Broadridge officials said the technology "has functioned as designed and without incident in each of the meetings where it has been used to date."

Even if the technology operates to its fullest potential, some say it's not enough to replace a face-to-face encounter.

Companies can choose to operate online meetings with either an audio stream or an audio/video stream. Companies also have the option to choose whether everyone included in the meeting can read the questions that are submitted, and whether certain questions are addressed at all.

The audio-only stream raised the ire of some investors last year during the annual meeting for Symantec Corp., the Mountain View, Calif.-based computer security company that owns Norton Security.

After the meeting was over, shareholders discovered only eight of the company's 11 directors decided to show up, despite the fact that they were voting whether to keep the directors in place. Shareholders also complained that the company only answered two questions, despite multiple online submissions.

This year, the company hosted a live meeting with an online option for shareholders.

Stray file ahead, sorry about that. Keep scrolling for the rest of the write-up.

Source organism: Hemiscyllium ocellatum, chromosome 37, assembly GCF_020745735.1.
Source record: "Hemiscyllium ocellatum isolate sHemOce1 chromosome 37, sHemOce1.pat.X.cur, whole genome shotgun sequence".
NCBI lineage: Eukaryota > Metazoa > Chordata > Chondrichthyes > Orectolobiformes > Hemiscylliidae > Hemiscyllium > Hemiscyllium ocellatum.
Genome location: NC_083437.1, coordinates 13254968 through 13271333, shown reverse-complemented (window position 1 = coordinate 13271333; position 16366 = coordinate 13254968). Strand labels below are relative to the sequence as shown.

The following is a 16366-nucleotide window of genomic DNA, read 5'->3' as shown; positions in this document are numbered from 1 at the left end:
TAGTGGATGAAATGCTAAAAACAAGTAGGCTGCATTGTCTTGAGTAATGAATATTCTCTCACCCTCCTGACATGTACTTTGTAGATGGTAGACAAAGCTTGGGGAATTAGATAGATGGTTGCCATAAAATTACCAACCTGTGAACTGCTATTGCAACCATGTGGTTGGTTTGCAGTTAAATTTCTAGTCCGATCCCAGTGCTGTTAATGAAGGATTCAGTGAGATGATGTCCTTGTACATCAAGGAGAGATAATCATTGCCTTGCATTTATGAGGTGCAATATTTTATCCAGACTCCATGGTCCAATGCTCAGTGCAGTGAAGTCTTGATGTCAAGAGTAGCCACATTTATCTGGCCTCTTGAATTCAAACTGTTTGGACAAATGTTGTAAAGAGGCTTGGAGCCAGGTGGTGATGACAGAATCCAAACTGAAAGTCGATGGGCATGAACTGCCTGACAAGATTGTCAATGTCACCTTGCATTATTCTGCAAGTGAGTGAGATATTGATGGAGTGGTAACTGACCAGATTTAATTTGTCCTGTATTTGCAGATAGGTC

Symantec was the first Fortune 500 company to host an online-only meeting, and Timothy Smith, senior vice president of the Boston-based social and environmental investment firm Walden Asset Management, thinks that company's experience could be a cautionary tale for what could become regular occurrences if too many choose that route.

He said any company with a significant public relations problem could duck the toughest shareholder questions under the online-only format.

"Imagine News Corp. having a virtual-only meeting this year and shareholders having to send questions by email [from] around the world; there would have been an outraged cry," he said.

News Corp. has been embroiled in an ethics scandal involving the phone-hacking of celebrities and even a murder victim, a scandal that triggered the shutdown of its News of the World publication.